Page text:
Loan to value (LTV) – calculated percentage of the mortgage loan to the value of the property/asset purchased.
Local Authority Search – a checking procedure with the local council to obtain information on any charges, responsibilities or future developments you will be taking on when exchanging contracts.
Maintenance Charge – also known as service charge, covering the cost of repairing and maintaining the external and/or internal parts of a communal building, payable to the landlord.
Marketing Package – effective package aimed at marketing the property for sale, to include boards, brochures, newspaper advertisements, photographs etc.
Money Laundering – financial crime of processing illegally gained money.
Mortgage – a long term loan secured by a property title and paid in instalments over a set period of time to the lender.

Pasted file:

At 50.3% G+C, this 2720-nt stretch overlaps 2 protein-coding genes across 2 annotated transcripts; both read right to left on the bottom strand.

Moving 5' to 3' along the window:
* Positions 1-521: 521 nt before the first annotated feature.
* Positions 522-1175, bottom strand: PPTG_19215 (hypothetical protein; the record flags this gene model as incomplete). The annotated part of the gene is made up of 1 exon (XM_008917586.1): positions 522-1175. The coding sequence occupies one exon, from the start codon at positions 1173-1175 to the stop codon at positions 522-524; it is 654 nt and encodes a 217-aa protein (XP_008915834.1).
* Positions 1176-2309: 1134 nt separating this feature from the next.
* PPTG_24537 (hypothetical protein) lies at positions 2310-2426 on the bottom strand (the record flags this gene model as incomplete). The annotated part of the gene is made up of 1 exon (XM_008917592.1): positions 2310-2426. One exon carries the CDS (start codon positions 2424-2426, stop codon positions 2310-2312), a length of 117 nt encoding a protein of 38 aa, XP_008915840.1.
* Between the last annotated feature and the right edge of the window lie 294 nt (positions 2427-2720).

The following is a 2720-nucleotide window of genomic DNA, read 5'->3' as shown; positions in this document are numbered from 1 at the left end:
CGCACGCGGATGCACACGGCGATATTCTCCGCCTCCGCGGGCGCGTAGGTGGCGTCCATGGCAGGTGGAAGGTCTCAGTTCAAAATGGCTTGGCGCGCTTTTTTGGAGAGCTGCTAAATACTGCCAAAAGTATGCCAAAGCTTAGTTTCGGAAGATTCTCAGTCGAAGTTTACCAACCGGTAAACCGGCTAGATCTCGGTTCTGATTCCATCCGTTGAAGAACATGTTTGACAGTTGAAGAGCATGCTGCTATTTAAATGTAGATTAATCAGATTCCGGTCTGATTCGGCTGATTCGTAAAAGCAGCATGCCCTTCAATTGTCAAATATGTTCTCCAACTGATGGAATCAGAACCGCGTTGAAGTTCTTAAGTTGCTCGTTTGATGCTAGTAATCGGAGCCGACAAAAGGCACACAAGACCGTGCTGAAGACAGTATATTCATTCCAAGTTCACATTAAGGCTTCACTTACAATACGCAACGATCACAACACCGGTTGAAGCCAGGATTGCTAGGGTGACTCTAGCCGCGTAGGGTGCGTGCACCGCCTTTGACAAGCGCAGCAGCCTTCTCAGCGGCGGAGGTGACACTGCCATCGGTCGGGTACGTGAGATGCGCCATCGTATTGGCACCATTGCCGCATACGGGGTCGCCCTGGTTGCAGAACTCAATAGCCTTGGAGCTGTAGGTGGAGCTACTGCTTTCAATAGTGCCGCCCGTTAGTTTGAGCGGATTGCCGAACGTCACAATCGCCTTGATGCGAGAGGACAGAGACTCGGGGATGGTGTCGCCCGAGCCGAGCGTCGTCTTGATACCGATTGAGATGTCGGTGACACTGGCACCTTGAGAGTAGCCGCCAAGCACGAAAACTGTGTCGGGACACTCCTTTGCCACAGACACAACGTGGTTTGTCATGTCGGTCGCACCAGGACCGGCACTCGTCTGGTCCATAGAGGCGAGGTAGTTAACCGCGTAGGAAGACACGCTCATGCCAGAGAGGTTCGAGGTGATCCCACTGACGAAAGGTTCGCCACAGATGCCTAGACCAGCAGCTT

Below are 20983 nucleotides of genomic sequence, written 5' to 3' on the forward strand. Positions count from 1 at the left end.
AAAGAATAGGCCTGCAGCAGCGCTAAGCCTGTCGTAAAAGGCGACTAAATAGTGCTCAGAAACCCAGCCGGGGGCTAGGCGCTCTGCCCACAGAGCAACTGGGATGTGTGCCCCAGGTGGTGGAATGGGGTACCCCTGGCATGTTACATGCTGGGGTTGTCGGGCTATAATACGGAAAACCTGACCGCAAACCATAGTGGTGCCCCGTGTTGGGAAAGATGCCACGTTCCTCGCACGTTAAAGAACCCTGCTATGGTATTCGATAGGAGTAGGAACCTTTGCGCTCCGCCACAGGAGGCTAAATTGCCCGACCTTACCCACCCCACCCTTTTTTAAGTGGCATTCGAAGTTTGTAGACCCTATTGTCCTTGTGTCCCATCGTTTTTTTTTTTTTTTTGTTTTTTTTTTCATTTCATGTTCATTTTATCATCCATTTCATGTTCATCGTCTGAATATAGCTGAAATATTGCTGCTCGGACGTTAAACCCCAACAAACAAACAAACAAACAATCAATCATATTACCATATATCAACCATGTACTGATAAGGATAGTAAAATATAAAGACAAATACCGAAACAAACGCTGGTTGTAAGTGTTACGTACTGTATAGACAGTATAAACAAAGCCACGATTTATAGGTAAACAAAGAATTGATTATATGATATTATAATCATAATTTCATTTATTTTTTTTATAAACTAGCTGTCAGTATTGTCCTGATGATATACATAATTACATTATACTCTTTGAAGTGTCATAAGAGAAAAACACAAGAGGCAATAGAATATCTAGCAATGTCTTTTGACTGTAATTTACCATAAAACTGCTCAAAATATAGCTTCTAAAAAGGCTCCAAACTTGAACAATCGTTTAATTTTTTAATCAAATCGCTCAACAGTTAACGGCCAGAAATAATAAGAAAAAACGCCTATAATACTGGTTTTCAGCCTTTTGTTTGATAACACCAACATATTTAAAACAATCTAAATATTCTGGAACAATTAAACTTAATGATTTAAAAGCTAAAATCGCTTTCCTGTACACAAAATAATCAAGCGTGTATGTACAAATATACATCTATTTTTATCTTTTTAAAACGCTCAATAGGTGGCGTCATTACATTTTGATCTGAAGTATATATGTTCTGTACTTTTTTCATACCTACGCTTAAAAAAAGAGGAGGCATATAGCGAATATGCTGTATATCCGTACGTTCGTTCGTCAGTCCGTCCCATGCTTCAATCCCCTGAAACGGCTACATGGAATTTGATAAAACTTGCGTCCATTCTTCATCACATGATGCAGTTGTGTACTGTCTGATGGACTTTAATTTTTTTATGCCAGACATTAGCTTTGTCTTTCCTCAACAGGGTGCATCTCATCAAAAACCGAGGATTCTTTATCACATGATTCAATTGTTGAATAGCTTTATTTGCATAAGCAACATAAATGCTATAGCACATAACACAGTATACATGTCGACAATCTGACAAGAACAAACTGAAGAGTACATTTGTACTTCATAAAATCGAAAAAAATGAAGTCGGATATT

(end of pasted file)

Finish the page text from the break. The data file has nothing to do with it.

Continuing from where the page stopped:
Mortgage Broker – a person/company who arranges a mortgage between borrowers and lenders.
Mortgage deed – a document which gives a lender the legal right and interest in a property.
Mortgage offer – written offer confirming the mortgage lender will lend money on the property and containing all terms and conditions of the loan.
Mortgage rate – the interest rate charged by a mortgage lender.
Mortgage term – the period of time the mortgage has legal effect. After this term the mortgage must be repaid or renewed.
NHBC Scheme (National House-Building Council) – standard setting body for new and newly converted homes in the UK.
Negative Equity – if the value of your property falls below the amount you owe on your mortgage.
Offer – fundamental part of a contract, whereby the tenant offers to pay a sum of money as rent to the landlord, or whereby a buyer offers a sum of money to purchase property from the seller.